This album has a lot of attitude, which it should given Kesha’s well-publicized legal battles. It’s fundamentally a pop album, with rock and country providing a gritty sheen.
ZZ Top, Afterburner
Eliminator has the bigger hits, but Afterburner is the better album.
Prefab Sprout, Two Wheels Good (a.k.a Steve McQueen)
Prefab Sprout is one of those bands about whom I knew without actually hearing their music. So it was nice to discover they fell somewhere between Yaz and ABC in their pursuit of a jazzy new wave sound.
TV on the Radio, Return to Cookie Mountain
I didn’t get TV on the Radio at first. The few excerpts I heard seemed unfocused and tuneless. But I picked up their albums from thrift shop to see if I could eventually understand. By then, I had listened to more hip-hop and R&B and realized the band is Black af. A decade and a half ago, my rockist collection had little room for Black voices.
Aceyalone, All Balls Don’t Bounce
I confess to sacrilege — I didn’t pay attention to the lyrics on this album. The beats are too damn distracting.
The National, Trouble Will Find Me
The National is one of those bands I like, but I would not consider myself a fan. I would seem demographically suited to be one, given the rest of my collection, but I just haven’t been convinced enough to jump in two-footed. But I do like Boxer and this album.
The Flaming Lips, The Soft Bulletin Companion, July 21
The vinyl version of this early promotional compilation was released as part of Record Store Day Drops in June 2021.
Drive-By Truckers, Plan 9 Records, July 13, 2006, Aug. 6
This live set is a scorcher. The full performance was released as part of Record Store Day Black Friday 2020.
Art of Noise, Noise in the City: Live in Tokyo 1986, Aug. 13
When the Art of Noise visited Japan in 2017 for a series of concerts, they discovered a concert from 1986 had been recorded for a radio broadcast. That concert is getting a limited release on vinyl and CD.
Emmylou Harris and the Nash Ramblers, Ramble in Music City: The Lost Concert, Sept. 3
Unlike the shows recorded at the Ryman Auditorium, the set list for this lost concert consists mostly of Emmylou Harris’ long time hits.
Metallica, Metallica (Deluxe Edition), Sept. 10
For the longest time, the self-titled Metallica album was the only Metallica album I owned. While I have filled out my collection with the albums leading up to the black album, I have nothing beyond S&M.
Jeremy Denk, Mozart: Piano Concertos, Sept. 17
Sure, I’ll listen to Denk perform the K. 482, i.e. Concerto No. 22 in D Minor.
Sugababes, One Love (Deluxe Edition), Oct. 1
I’m not sure if the album on the whole is really that great, but “Overload” is one of the finest singles to come out of the early 2000s.
Enigma, MCMXC a.D., June 23
If you missed out on the colored vinyl reissues from 2018, Universal Music Germany is repressing this album and 7 others, remastered audio and all.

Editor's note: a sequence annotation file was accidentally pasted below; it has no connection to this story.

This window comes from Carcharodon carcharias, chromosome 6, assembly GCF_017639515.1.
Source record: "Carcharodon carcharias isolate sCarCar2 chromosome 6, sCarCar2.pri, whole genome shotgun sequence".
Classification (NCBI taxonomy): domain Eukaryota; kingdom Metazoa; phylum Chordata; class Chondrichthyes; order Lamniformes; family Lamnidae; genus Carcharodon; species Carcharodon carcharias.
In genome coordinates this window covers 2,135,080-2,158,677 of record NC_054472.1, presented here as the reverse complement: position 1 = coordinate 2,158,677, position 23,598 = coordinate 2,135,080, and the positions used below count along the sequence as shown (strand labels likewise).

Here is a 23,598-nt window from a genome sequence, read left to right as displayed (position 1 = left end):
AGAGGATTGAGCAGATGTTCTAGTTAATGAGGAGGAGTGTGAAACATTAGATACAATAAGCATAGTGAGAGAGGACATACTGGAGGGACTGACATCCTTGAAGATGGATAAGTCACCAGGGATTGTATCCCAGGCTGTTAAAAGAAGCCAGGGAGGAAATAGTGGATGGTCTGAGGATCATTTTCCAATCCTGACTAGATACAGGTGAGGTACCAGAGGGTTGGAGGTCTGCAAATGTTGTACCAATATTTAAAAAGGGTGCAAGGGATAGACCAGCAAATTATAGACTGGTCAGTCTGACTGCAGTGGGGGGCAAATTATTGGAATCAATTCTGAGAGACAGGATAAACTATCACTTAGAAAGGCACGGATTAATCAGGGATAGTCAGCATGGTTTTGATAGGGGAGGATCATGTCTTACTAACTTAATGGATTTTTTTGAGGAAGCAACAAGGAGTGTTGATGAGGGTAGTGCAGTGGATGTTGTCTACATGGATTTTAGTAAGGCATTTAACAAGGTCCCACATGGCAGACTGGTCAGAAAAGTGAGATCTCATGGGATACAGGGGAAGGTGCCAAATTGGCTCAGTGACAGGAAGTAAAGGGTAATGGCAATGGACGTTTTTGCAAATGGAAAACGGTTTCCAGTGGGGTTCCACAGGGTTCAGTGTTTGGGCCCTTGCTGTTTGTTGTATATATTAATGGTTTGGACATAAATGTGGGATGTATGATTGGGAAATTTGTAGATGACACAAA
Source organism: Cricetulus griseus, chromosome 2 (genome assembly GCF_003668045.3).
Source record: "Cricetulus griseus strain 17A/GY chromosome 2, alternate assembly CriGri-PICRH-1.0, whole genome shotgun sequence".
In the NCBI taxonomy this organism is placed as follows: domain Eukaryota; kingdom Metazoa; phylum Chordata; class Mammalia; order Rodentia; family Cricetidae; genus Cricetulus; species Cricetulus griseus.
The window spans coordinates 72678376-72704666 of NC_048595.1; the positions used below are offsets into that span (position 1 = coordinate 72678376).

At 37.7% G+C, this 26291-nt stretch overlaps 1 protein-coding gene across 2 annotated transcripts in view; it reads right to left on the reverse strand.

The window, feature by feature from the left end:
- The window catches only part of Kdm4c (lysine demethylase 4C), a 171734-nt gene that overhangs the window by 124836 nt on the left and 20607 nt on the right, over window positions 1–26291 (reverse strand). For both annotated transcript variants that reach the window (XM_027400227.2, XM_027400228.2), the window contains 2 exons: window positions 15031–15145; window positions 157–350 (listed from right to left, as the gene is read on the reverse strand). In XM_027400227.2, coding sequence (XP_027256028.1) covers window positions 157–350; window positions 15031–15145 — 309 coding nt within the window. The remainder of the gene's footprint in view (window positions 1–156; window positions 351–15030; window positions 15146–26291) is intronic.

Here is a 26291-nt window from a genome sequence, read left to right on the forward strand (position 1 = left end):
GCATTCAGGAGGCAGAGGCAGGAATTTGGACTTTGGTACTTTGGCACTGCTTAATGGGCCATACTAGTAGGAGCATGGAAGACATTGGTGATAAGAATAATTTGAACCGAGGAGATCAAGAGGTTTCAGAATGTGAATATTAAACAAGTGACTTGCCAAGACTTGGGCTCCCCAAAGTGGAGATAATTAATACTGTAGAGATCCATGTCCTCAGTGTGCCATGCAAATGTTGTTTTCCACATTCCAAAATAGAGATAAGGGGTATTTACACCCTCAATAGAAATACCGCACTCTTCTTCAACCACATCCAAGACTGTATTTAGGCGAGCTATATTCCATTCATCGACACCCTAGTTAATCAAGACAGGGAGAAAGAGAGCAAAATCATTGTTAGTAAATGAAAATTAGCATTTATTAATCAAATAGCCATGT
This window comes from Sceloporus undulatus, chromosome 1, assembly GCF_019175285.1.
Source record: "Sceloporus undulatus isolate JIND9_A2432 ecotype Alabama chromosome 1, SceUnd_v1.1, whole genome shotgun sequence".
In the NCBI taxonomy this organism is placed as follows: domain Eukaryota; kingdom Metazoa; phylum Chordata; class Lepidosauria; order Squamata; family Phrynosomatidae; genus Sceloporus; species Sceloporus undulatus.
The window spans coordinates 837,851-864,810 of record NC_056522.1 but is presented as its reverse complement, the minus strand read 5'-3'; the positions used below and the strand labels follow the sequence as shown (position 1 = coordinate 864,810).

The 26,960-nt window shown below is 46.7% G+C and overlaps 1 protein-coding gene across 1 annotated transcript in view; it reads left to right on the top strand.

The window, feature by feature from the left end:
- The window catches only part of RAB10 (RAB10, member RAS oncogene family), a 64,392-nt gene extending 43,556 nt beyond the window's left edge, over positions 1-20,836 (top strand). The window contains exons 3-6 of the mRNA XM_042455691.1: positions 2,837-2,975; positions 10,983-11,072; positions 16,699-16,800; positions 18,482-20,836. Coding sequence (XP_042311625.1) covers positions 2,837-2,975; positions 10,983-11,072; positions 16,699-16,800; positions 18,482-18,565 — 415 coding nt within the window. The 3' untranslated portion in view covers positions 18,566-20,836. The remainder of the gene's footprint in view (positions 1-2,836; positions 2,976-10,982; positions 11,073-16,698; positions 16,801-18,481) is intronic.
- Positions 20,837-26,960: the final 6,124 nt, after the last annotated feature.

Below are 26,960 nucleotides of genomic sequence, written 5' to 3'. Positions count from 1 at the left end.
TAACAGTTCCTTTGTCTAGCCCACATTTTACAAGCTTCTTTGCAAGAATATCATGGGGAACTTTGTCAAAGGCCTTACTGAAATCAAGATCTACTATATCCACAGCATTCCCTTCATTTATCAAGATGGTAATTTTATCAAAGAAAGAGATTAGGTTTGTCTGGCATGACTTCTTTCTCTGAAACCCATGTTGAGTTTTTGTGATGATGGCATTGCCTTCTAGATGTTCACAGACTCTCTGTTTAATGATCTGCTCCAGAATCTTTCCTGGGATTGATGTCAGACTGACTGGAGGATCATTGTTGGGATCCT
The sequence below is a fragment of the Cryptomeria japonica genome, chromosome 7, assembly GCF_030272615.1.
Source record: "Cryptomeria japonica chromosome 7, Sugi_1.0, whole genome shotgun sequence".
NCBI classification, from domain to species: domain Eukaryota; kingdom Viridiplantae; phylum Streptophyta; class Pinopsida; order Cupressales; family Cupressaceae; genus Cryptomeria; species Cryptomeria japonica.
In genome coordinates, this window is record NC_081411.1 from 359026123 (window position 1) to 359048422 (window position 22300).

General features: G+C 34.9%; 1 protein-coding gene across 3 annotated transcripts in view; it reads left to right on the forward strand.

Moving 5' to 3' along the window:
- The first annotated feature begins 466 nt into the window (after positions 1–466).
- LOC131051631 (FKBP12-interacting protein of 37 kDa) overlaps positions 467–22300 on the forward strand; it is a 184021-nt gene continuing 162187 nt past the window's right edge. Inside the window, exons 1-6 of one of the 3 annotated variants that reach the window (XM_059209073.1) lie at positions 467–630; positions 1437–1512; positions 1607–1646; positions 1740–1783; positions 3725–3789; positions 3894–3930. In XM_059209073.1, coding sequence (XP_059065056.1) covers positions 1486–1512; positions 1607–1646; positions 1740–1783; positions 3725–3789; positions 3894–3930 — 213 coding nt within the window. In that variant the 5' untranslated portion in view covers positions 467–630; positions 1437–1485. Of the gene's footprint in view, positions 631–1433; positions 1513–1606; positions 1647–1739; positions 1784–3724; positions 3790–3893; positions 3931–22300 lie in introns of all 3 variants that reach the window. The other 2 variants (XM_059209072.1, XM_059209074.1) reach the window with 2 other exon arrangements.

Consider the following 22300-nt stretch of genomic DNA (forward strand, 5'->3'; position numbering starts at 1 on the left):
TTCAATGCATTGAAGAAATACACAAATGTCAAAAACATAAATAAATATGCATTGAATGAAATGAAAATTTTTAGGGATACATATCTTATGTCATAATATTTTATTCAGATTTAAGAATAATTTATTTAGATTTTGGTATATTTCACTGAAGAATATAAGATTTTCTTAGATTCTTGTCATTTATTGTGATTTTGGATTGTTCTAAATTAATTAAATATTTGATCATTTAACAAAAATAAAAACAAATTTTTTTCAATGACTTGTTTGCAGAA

On May 10, 2021, I received the second dose of the Pfizer COVID-19 vaccine. I had an appointment to get the Johnson and Johnson vaccine, but on the day I was to drive 20 miles to get it, distribution of the vaccine was paused.
After weeks of wondering when I’d be eligible to get a vaccine, followed by another few weeks of battling for an appointment, I had little mental energy left to do anything but work and practice for my music lessons.
Record Store Day Drops happened, and I was actually dreading it. A large music shop in my neighborhood closed permanently, and I haven’t eulogized it yet.
After a year and change of a pandemic that is nowhere near close to ending, I haven’t put much energy into listening to music of the current year. I visit the thrift shops every week to discover the past, but the present has no allure for me.
TL;DR: I don’t have much to offer for this half-year list.
The one release to which I’ve listened with any consistency contains remixes of a song released more than a decade ago. I’ve been distracting myself with so much YouTube and violin practice that I have a backlog of unopened vinyl, including titles I bought on Record Store Day.
I hope the second half of the year is kinder than the last year and a half.
Here are my favorites of 2021, what few I could find.
Utada Hikaru, One Last Kiss EP: I haven’t cottoned to an Utada song this hard since “Be My Last”, and all the incarnations of “Beautiful World” on this EP makes a strong argument that it too is one of her strongest songs.
Anton Reicha, Reicha Rediscovered (Ivan Ilić): Reicha is pretty obsessive about interrogating the theme of L’Art de varier (The Art of Variation) to the point it’s almost maddening. But maybe that’s the point.
Yo Majesty, Return of the Matriarch: Earlier this year, I had a hankering to hear “Club Action” by Yo Majesty, though I had sold my copy of Futuristically Speaking … Never Be Afraid when cash got tight. So it was a bit of serendipity to learn the duo reunited to release Return of the Matriarch.
Princess Goes to the Butterfly Museum, Thanks for Coming: I actually don’t think this album is as good as it could have been. The trio’s self-titled debut EP is actually stronger, but it has enough attitude that I can’t completely dismiss it.
The older I get, the more I find music from the past I hadn’t yet discovered more interesting than the new.
Riz Ahmed, The Long Goodbye: Wow, a breakup record with an entire country. Amazing.
Laurie Anderson, Big Science: Oh, so that’s why Laurie Anderson is a BFD.
Kelela, Take Me Apart: I find indie R&B way more interesting than indie rock these days.
The Fixx, Reach the Beach: File under: an album I would have owned a long time ago if only I learned who sang those songs at the time I first heard them.
Linda Ronstadt, Mad Love: I’ve read the success of Mad Love allowed Ronstadt to record more adventurous albums, which makes me wonder what would have happened if she had done another new wave album.